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Florida Probate of Out-of-State Property

Posted on: August 7th, 2015
Florida estate planningAbout 1,000 people relocate to Florida daily, according to estimates from the Department of Motor Vehicles in Florida and local news reports. Despite relocation, many new residents of the Sunshine State continue to own property in their previous home state. If not planned for properly, owning assets in multiple states could trigger probate problems, as was illustrated by a recent Florida probate case.

Brown v. Brown involved a Florida decedent who owned real estate in Georgia. The executor received instructions from the Florida probate court to distribute the Georgia property to beneficiaries of the estate. A beneficiary disputed this order, claiming that the Florida courts should not have jurisdiction over distribution of out-of-state property. The court ruled in favor of the beneficiary and ordered the executor to file for probate in Georgia for administration of the respective property.  Without the use of trusts, life estates, and other estate planning tools related to the transfer of interests in real property, an executor generally is required to file probate in each state where the decedent’s real property is located.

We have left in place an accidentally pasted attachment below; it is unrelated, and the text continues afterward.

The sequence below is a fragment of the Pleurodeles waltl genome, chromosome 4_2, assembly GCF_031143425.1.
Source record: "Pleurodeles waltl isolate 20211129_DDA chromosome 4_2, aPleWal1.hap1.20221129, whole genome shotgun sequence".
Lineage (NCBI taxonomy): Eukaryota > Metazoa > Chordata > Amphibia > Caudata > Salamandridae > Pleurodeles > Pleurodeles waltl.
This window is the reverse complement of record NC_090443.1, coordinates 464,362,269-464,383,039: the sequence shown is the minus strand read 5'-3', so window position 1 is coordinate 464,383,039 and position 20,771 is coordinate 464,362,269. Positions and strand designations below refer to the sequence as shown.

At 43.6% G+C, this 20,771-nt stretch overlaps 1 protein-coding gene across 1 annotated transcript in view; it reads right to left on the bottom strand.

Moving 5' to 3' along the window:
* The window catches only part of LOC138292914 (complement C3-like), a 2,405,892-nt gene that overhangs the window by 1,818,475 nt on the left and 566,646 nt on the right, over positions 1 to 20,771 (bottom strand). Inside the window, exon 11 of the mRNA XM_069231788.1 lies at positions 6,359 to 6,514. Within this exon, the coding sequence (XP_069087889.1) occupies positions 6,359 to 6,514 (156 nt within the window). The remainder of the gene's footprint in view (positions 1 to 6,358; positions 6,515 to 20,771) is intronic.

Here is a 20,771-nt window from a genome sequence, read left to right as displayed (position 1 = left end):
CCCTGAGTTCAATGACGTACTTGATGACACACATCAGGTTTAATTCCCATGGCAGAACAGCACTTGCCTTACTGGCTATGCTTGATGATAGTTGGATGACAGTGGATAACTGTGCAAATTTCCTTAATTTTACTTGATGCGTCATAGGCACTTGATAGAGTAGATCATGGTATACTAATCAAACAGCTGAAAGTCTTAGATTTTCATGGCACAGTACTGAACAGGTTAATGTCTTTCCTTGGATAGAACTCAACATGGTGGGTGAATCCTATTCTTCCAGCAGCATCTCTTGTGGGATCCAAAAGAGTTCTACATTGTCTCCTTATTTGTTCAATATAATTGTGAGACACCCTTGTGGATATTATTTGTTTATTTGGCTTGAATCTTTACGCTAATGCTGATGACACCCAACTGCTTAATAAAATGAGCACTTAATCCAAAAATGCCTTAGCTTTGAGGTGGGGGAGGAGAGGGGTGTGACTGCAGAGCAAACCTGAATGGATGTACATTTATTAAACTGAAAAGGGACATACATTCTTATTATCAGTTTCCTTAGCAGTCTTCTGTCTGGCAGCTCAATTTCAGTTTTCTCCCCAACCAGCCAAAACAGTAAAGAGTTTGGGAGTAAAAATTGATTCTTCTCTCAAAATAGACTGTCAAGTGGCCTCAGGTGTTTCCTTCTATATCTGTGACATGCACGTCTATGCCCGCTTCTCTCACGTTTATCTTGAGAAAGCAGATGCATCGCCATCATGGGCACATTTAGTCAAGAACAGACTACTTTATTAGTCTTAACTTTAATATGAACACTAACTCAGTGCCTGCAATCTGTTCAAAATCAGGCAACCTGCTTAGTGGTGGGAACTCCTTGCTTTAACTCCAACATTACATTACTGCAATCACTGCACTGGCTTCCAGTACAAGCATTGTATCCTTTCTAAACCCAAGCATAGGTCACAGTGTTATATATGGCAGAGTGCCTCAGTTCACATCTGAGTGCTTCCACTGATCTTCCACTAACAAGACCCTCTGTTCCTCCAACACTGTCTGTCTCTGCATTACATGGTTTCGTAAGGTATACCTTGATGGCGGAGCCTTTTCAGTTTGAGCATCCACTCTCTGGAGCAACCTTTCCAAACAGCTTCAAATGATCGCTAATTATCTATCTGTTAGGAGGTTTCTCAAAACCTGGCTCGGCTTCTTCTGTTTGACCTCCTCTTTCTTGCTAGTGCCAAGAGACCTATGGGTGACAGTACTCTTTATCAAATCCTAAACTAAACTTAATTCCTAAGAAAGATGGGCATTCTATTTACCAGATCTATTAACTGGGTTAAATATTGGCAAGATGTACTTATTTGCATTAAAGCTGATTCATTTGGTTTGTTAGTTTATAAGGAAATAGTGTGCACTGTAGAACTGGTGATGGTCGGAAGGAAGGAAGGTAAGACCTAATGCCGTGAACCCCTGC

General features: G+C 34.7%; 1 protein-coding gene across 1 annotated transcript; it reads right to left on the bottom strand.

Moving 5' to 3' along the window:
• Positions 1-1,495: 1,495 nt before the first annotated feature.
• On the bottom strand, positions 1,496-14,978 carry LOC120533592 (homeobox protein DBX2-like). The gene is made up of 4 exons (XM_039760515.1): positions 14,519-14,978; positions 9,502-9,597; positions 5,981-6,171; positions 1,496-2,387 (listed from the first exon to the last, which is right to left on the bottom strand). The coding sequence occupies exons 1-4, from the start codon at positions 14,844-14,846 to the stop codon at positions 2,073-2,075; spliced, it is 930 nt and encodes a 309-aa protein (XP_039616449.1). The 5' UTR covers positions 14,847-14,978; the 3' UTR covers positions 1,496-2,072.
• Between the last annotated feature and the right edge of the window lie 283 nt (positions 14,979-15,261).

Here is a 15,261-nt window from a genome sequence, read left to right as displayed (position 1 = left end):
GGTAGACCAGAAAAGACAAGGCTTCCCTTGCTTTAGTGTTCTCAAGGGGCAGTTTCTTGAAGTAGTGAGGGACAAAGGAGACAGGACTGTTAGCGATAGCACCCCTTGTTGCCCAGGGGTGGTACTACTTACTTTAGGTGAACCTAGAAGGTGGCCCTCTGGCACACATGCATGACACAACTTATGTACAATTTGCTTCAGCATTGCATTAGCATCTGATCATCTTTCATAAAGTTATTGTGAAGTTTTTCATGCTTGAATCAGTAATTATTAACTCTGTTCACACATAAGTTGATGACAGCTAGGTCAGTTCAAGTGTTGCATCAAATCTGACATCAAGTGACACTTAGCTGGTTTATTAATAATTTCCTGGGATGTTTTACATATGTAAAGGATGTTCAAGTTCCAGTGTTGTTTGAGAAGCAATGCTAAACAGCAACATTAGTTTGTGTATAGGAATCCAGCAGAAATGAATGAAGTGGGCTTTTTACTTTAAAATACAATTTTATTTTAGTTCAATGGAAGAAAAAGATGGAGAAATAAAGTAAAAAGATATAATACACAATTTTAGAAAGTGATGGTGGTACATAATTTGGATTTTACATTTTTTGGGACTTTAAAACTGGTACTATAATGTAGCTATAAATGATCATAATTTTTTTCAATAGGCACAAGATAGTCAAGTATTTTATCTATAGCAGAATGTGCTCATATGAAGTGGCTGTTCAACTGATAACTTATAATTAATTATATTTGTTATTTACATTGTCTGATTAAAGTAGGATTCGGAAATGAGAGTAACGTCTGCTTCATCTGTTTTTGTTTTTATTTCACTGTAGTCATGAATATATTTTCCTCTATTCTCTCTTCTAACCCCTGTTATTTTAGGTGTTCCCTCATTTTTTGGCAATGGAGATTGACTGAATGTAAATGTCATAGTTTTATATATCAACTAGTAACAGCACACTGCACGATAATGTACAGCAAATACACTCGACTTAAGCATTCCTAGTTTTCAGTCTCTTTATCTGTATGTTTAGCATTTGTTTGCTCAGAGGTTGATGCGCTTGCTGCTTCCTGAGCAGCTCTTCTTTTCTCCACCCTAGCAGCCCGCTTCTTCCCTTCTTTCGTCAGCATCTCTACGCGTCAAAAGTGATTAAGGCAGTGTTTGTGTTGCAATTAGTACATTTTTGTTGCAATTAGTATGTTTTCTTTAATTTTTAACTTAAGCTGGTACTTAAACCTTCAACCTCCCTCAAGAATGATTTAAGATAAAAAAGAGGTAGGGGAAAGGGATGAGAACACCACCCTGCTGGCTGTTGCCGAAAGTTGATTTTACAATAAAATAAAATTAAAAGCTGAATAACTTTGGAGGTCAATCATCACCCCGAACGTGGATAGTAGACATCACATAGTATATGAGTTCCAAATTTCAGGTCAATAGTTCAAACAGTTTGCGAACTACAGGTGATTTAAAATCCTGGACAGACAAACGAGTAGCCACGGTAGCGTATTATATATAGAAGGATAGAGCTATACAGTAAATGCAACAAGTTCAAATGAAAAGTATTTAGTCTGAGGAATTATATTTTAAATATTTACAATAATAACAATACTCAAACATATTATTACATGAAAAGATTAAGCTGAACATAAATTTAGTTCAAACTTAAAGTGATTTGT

People who maintain real estate and assets outside their resident state could leave behind an estate that results in complicated, costly, and lengthy probate requirements for surviving family members. Probate also leaves the estate vulnerable to creditor claims and disputes. If the decedent had significant debts or acquired large medical bills near their end of their life, these claims could compromise real estate and other assets that the decedent intended to leave to their loved ones. Additionally, since probate is not private, family members might contest provisions in a will.

To prevent problems in Florida probate, individuals can explore different ways of holding title to real property, as well as other estate planning tools such as life estates and trusts. Real estate can be held in trust and pass confidentially and immediately outside of probate, while at the same time remaining shielded from creditor claims. Florida residents could also elect the Homestead Exemption, which restricts creditor claims on their primary residence within the state. 

By Attorney Samantha Reichle

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